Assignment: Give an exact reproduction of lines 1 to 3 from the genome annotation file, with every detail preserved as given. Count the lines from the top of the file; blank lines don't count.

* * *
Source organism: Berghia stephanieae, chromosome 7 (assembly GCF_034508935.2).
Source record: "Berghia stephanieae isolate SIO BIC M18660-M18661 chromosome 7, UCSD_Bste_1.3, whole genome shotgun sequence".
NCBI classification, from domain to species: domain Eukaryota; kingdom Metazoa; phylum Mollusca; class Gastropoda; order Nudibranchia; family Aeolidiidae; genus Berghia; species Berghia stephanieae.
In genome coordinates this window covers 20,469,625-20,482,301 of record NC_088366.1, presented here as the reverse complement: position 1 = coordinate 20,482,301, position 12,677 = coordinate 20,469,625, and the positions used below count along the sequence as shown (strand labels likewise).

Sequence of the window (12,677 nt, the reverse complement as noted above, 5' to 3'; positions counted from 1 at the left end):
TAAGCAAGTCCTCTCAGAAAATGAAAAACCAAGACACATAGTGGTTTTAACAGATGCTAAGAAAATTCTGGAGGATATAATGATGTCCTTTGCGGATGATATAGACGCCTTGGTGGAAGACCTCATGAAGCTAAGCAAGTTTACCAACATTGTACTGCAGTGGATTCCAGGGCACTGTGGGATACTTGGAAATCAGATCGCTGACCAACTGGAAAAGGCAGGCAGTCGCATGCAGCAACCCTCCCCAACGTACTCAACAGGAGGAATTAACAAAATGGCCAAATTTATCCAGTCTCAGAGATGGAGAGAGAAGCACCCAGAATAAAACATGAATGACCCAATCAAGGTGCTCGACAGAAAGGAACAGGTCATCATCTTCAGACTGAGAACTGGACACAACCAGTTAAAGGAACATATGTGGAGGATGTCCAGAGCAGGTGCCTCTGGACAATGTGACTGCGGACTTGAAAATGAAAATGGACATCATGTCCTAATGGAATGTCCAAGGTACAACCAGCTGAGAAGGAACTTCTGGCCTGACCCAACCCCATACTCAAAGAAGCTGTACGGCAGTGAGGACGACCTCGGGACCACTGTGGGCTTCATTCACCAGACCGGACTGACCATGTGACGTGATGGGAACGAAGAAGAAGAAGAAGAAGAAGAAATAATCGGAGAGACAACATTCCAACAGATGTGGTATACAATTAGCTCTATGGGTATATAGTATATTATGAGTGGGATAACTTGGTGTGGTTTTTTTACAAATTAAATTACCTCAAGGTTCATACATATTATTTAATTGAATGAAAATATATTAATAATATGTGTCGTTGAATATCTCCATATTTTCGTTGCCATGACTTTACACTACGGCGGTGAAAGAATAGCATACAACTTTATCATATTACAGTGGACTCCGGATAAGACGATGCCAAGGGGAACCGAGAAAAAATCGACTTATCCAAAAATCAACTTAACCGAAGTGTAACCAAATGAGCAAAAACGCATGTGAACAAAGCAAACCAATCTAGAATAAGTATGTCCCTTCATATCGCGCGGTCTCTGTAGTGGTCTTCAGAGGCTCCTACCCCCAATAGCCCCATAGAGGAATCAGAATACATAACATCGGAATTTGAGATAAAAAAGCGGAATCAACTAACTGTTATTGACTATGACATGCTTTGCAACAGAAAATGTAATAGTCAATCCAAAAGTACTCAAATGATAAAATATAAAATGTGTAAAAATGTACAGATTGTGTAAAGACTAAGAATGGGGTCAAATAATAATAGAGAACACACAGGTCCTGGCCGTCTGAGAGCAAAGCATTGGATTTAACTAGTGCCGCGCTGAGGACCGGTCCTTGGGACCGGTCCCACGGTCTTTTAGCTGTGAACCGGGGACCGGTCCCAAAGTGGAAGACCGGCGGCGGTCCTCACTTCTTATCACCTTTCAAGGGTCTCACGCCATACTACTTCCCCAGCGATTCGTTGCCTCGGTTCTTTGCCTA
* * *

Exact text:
Source organism: Berghia stephanieae, chromosome 7 (assembly GCF_034508935.2).
Source record: "Berghia stephanieae isolate SIO BIC M18660-M18661 chromosome 7, UCSD_Bste_1.3, whole genome shotgun sequence".
NCBI classification, from domain to species: domain Eukaryota; kingdom Metazoa; phylum Mollusca; class Gastropoda; order Nudibranchia; family Aeolidiidae; genus Berghia; species Berghia stephanieae.